I won’t go into my usual long explanation of the trade-offs but here’s a short version:

First, unless sitting at minimum distances (say under 12 feet from the 100” screen), you probably can’t tell the difference between 1080p pixel shifters, the two 4K UHD pixel shifters and native.  But sitting close, native appears naturally sharper/more detailed. The other projectors make up for some of that with extensive image processing.   This Hisense is no exception.  Hisense throws a lot of image enhancement at it. Enough that I lowered the Sharpness settings to minimal (or just over that).  I still found it a bit over sharpened for my movie viewing, but fine for sports. That said, most folks will just think like I did when I first started working with the Hisense Laser TV:  That it seemed exceptionally sharp.  If you are serious about the picture you’ll back off the sharpness a bit, but if you are like the vast majority, you’ll probably like things just the way Hisense set them up.

The advantage of this and other DLPs compared to the other technology, is that there’s no three panels to converge, which always means some minor mis-alignment.  The trade-off for some – a visible rainbow effect.  I’m not sure of the color wheel speed but my guess is a 3X.  That is, I see rainbows when I watch those dark scenes with fast moving white on dark.  On the other hand the wheel is definitely faster than the Acer laser I reviewed, and also faster I believe than a number of the Optomas. BenQ runs faster wheels than most and all of the BenQ HT projectors through here had less rainbows than this Hisense.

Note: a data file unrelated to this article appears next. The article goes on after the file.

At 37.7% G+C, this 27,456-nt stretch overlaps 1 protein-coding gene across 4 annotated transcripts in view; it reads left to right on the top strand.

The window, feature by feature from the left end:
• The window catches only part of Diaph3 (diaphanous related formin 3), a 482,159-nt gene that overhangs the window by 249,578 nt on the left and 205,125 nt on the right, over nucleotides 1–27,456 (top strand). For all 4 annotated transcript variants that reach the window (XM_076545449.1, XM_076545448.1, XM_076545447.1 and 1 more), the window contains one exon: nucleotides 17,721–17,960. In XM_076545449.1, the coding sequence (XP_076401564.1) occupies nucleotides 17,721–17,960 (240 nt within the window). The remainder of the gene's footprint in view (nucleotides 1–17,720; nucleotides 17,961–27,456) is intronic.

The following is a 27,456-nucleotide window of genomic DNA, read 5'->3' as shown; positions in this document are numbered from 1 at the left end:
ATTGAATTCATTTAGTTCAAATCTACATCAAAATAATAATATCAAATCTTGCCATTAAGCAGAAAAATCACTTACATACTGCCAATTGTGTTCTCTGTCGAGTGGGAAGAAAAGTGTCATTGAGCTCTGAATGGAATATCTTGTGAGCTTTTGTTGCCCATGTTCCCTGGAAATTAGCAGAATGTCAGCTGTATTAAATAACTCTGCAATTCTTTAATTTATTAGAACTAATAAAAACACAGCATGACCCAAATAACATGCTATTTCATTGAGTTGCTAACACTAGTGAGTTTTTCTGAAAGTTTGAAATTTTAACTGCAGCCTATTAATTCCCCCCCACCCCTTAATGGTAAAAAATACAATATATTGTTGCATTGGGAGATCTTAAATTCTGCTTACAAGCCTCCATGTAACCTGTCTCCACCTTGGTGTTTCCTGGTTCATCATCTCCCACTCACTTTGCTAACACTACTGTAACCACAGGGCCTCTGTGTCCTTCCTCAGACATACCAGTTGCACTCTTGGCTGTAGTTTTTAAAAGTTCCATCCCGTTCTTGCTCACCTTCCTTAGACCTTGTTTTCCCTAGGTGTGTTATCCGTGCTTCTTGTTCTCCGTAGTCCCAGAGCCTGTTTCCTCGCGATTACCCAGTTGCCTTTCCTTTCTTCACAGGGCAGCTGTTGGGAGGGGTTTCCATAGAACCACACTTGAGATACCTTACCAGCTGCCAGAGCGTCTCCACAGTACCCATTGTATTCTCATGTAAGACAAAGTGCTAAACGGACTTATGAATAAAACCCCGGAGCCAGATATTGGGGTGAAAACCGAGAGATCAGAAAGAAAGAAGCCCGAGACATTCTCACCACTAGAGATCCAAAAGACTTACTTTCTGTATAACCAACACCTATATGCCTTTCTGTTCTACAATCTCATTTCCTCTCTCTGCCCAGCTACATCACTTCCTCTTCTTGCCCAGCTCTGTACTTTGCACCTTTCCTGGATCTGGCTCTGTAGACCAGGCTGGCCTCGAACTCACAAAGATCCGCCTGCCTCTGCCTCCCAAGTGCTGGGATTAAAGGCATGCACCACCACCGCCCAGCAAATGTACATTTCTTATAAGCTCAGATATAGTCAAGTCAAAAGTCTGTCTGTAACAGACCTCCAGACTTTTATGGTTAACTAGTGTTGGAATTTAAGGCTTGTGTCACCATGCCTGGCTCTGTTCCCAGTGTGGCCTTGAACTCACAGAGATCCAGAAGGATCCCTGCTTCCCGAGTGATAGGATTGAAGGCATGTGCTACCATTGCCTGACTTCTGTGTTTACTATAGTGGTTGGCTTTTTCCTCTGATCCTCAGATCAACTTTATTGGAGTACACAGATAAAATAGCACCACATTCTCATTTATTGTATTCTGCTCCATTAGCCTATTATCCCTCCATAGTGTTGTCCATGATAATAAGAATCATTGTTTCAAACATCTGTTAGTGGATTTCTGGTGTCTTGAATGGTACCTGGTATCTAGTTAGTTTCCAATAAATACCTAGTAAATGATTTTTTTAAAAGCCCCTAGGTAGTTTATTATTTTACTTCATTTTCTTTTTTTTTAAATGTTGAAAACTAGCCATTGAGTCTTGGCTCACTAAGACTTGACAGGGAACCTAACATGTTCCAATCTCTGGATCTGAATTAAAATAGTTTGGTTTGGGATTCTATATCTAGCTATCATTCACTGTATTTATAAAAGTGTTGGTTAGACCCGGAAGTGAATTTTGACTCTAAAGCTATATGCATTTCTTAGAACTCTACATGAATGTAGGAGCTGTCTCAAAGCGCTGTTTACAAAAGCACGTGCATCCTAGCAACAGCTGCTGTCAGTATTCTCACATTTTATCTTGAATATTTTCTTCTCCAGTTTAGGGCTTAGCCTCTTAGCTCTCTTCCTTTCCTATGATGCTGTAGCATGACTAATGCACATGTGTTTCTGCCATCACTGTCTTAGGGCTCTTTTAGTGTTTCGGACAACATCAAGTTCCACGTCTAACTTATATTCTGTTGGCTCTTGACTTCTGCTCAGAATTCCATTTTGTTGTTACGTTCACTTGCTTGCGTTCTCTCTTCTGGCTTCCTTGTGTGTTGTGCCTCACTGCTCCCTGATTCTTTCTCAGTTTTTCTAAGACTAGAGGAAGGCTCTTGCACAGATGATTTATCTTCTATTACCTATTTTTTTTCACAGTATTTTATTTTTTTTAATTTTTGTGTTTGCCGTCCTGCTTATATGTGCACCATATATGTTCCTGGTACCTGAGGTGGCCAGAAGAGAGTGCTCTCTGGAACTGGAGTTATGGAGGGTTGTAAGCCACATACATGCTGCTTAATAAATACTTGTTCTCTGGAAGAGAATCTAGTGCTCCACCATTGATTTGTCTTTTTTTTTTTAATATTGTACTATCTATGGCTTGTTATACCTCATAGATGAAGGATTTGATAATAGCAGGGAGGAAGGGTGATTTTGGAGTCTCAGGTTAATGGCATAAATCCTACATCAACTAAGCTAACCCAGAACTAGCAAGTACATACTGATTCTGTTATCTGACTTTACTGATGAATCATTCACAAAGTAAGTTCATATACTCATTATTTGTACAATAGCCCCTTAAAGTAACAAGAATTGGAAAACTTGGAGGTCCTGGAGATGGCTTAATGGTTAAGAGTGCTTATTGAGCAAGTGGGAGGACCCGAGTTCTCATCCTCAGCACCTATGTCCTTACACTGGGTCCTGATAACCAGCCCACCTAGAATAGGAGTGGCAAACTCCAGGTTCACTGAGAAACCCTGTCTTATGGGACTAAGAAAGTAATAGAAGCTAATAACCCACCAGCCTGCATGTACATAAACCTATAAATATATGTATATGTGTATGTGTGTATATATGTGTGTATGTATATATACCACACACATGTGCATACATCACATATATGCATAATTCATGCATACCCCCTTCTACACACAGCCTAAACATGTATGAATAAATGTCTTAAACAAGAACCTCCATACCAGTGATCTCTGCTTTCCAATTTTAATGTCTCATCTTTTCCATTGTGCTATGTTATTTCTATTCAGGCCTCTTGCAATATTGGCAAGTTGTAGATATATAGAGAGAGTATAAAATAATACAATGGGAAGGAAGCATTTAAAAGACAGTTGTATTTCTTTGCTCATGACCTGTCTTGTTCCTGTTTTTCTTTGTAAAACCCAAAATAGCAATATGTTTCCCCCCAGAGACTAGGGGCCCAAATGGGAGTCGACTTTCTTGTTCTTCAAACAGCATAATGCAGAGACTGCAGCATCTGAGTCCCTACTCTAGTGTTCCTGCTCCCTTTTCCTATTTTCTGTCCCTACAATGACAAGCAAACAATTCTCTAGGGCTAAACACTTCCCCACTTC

Bottom line: Very nicely sharp – but can be too sharp from over processing.  That will be most noticeable on movies where the director emphasizes the films original graininess.

Laser Light Engine

I’ll keep this quick. The key advantages to a laser light engine:

  • Consistent brightness that drops slowly over 20,000 hours not hundreds of ours like lamp based.
  • Color also remains consistent far longer as lamps always shift color over time.
  • The laser engine basically means “no muss, no fuss” in that there are no lamps to replace, every year or two, and a more consistent picture.
  • A laser engine also allows for a wider color gamut, with the ability to achieve P3 color (50% larger than REC709).

Unfortunately many of the laser projectors we review that claim to work with P3 or start with the P3 signal and mix it back down to REC709, can barely can do REC709! Some only come close, on some primary or secondary colors, not all).  This Hisense fits that description.  It’s possible that the current E series is a touch better, but I’m looking to the just announced next generation Laser TVs including the 120” for improvements there.  They will sport a new laser light engine, and with that, perhaps a better wider color space.  By the time you read this one or more of the newest models may be shipping.

All else being equal, consider that the typical lamp based DLP projectors are still, in theory, at a disadvantage to those projectors, like this Hisense, with laser engines.

Enough –  on the next pages let’s run through the hardware, inputs and then we’ll get into our discussion about picture quality for all types of viewing from sports, to general streaming, 1080 movies and HDTV, and 4K content be it from 4K Blu-ray disc, or streaming.